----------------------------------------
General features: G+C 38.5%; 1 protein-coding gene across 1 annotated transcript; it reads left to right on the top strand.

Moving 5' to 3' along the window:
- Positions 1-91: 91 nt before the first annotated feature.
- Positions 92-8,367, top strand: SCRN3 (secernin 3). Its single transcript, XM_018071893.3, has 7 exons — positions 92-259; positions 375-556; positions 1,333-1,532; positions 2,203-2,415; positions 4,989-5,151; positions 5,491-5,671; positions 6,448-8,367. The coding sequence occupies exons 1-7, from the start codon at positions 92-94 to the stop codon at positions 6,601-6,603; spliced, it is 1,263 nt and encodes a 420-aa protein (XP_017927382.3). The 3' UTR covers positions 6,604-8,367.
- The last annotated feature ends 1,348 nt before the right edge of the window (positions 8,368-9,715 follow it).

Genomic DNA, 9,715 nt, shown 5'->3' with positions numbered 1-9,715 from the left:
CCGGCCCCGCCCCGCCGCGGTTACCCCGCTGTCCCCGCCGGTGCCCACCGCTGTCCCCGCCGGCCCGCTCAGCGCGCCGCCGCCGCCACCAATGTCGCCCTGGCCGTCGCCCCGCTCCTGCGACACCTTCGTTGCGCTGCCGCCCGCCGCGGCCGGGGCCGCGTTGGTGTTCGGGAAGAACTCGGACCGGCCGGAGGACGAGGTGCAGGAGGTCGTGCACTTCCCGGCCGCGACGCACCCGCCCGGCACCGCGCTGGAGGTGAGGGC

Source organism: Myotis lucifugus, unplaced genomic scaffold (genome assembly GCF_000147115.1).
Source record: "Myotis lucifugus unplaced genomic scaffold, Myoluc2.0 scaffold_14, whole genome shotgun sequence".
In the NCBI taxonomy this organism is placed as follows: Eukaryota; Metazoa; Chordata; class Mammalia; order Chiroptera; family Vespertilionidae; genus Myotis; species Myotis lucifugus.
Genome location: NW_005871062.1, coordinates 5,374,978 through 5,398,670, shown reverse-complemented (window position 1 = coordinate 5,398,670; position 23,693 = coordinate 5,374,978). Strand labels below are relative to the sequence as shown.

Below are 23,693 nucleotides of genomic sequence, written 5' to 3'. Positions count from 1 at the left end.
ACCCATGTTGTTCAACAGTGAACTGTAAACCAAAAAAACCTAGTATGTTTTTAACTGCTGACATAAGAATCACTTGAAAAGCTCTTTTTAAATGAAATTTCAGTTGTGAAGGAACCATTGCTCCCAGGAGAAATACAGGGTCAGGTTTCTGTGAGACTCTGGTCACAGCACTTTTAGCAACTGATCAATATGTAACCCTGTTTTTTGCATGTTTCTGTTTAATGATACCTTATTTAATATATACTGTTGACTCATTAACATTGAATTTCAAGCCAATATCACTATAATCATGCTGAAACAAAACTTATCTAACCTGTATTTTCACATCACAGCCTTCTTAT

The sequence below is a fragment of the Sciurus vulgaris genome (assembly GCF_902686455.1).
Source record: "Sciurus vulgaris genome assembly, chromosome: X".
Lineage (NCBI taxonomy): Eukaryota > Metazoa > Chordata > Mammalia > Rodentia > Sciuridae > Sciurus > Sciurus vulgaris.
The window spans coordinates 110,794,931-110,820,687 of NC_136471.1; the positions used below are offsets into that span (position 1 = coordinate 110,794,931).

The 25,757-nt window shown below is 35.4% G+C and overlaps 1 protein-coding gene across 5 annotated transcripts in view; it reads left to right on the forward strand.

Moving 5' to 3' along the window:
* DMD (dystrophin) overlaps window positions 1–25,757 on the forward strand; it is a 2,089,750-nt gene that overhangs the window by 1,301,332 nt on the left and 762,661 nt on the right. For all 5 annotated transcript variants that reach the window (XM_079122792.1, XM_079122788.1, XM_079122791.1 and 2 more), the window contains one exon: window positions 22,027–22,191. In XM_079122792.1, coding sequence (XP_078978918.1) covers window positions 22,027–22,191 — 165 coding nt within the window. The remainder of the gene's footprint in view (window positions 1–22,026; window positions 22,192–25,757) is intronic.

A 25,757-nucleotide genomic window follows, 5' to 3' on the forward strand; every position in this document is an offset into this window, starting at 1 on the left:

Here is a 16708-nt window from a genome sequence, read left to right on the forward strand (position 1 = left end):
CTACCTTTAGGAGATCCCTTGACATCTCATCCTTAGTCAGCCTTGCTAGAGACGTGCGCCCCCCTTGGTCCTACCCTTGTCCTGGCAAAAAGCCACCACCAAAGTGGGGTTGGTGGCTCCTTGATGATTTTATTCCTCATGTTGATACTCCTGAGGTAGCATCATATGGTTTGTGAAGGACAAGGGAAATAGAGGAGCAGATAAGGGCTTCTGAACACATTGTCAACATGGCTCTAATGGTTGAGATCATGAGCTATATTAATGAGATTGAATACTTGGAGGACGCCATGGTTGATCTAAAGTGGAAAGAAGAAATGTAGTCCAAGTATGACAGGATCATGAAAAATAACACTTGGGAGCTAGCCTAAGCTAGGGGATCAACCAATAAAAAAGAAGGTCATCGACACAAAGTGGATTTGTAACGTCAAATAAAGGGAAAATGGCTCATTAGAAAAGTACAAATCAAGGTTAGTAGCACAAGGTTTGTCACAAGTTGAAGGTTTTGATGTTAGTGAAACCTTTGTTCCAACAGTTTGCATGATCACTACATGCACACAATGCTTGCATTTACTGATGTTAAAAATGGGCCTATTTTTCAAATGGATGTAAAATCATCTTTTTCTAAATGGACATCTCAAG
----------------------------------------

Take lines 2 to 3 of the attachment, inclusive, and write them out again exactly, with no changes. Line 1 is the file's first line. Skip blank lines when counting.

Moving 5' to 3' along the window:
- Positions 1-91: 91 nt before the first annotated feature.